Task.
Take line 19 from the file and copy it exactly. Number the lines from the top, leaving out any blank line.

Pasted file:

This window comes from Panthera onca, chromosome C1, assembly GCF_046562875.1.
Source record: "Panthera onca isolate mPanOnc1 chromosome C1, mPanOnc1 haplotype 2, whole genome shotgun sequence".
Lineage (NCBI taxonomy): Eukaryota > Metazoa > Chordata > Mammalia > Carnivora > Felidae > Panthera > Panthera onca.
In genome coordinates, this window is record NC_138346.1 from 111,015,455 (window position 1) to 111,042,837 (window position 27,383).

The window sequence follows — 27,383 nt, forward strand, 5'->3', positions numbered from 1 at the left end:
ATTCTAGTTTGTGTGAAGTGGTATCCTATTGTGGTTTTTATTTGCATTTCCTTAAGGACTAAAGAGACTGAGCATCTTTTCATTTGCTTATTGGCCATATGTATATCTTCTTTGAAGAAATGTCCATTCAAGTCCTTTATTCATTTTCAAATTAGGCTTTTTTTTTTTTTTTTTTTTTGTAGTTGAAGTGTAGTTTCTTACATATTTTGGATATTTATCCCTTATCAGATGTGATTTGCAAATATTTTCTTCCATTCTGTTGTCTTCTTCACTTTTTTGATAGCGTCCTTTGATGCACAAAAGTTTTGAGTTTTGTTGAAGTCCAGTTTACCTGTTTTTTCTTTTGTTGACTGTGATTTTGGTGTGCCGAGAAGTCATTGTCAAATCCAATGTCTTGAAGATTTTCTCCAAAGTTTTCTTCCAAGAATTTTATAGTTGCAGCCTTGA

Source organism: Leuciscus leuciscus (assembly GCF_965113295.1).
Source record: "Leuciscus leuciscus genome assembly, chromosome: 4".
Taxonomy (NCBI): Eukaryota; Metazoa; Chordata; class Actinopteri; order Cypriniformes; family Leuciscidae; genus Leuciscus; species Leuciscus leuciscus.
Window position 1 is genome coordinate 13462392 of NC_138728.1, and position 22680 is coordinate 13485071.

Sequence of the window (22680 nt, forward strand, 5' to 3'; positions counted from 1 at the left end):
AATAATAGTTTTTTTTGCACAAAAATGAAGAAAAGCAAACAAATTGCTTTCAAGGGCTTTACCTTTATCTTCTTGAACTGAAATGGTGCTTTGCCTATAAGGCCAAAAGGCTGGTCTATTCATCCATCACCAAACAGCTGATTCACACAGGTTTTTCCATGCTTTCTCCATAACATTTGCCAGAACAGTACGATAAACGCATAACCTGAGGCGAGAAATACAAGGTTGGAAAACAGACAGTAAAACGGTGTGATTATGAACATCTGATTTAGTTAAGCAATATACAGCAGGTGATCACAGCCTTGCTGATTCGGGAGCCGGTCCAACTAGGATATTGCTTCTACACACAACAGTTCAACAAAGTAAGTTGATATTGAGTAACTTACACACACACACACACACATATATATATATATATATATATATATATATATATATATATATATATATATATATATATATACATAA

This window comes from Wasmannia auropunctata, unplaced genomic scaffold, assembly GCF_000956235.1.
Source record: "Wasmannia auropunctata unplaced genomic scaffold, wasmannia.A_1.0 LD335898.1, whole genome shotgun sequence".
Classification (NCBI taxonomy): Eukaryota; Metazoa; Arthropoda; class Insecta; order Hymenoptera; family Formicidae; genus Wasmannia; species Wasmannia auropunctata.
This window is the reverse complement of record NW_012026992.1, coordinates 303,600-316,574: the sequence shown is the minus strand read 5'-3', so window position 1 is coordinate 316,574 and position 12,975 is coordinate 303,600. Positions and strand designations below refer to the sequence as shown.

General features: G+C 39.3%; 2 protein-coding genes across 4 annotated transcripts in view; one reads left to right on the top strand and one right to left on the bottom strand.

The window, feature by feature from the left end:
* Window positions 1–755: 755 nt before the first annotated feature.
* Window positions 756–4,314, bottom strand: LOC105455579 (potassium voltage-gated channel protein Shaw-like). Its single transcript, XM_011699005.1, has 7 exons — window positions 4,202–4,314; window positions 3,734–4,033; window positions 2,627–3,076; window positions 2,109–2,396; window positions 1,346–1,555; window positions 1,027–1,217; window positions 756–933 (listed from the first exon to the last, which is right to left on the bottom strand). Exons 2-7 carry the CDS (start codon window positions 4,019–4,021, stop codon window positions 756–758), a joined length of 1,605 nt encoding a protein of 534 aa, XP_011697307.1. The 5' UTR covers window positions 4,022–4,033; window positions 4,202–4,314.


* Window positions 1–755: 755 nt before the first annotated feature.